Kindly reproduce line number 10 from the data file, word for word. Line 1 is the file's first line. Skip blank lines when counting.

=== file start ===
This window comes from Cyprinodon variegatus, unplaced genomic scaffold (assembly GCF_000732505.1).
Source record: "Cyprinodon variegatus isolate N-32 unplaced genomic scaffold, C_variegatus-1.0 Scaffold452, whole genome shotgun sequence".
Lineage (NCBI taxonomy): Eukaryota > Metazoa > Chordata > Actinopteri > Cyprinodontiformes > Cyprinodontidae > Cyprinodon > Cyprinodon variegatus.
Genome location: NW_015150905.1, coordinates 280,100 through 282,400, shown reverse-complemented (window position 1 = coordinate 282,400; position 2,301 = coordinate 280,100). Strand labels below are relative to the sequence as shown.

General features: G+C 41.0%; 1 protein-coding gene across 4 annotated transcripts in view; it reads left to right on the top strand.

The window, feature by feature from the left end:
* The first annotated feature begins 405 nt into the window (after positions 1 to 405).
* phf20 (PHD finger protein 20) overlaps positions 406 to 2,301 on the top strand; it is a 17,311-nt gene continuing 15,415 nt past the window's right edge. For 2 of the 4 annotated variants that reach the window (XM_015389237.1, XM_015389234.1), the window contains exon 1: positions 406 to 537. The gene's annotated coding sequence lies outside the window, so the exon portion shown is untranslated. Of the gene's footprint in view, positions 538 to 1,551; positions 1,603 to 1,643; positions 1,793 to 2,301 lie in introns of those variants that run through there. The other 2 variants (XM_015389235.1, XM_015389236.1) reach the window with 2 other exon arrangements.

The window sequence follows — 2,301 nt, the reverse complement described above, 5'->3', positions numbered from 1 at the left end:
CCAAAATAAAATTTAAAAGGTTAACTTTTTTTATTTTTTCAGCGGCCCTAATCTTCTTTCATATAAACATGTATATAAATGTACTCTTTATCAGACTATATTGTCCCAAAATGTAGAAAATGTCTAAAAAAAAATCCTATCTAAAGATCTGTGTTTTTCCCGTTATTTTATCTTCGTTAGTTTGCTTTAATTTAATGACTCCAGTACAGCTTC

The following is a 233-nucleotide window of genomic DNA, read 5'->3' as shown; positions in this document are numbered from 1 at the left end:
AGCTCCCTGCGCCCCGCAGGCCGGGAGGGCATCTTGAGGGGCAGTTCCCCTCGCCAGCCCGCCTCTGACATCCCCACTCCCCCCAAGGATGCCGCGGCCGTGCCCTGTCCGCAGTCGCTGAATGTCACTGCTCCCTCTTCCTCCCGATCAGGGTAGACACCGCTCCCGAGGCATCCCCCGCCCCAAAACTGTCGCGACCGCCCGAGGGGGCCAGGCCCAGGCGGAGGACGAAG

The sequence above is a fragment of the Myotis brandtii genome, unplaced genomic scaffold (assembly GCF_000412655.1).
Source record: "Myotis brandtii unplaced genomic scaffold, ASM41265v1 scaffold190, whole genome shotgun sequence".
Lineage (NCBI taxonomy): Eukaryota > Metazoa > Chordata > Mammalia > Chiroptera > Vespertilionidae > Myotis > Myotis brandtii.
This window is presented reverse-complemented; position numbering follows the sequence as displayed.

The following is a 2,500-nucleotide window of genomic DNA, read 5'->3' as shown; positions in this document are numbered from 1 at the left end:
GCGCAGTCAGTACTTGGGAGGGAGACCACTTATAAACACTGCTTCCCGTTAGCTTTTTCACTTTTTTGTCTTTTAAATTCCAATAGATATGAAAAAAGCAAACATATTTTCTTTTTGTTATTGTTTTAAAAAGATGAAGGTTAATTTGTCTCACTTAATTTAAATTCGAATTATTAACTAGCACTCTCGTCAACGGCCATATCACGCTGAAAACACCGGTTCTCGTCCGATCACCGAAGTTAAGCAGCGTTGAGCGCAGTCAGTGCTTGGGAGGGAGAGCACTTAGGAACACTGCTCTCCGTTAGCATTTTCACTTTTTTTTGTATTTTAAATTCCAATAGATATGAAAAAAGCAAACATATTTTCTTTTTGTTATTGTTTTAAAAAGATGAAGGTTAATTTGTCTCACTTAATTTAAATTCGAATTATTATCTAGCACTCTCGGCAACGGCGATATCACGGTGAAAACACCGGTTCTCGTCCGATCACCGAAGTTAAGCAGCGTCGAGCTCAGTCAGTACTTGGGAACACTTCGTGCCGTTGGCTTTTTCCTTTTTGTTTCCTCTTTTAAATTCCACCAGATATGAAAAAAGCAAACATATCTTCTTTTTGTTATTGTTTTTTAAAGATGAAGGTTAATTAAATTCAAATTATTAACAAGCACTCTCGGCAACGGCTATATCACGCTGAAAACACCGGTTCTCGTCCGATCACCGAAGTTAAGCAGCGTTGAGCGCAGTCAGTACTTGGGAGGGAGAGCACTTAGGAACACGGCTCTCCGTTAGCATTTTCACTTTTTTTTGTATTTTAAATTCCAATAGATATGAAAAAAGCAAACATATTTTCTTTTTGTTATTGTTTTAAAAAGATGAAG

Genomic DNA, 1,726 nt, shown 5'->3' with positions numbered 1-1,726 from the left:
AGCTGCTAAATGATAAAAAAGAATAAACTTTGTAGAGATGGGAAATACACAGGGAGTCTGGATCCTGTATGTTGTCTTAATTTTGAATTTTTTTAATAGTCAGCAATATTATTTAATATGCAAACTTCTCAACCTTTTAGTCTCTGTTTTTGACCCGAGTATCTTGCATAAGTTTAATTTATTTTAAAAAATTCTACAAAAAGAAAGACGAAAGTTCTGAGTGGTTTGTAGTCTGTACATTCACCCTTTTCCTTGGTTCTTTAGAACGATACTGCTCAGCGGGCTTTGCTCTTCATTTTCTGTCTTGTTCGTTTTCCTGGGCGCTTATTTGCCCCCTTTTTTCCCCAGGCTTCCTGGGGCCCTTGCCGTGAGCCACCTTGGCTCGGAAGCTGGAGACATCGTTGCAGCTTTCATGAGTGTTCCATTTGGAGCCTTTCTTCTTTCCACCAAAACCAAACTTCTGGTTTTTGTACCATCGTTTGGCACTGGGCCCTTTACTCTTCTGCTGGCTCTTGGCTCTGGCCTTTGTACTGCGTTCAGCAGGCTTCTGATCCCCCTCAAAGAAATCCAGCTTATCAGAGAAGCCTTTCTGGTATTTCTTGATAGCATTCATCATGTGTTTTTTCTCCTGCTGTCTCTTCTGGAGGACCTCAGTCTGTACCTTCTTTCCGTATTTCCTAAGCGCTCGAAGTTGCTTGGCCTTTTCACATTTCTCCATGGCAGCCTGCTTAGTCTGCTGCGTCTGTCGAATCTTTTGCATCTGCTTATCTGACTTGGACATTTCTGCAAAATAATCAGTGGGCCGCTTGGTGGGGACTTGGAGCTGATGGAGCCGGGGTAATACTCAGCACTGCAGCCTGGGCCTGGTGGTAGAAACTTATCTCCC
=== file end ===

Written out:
CCAAAATAAAATTTAAAAGGTTAACTTTTTTTATTTTTTCAGCGGCCCTAATCTTCTTTCATATAAACATGTATATAAATGTACTCTTTATCAGACTATATTGTCCCAAAATGTAGAAAATGTCTAAAAAAAAATCCTATCTAAAGATCTGTGTTTTTCCCGTTATTTTATCTTCGTTAGTTTGCTTTAATTTAATGACTCCAGTACAGCTTC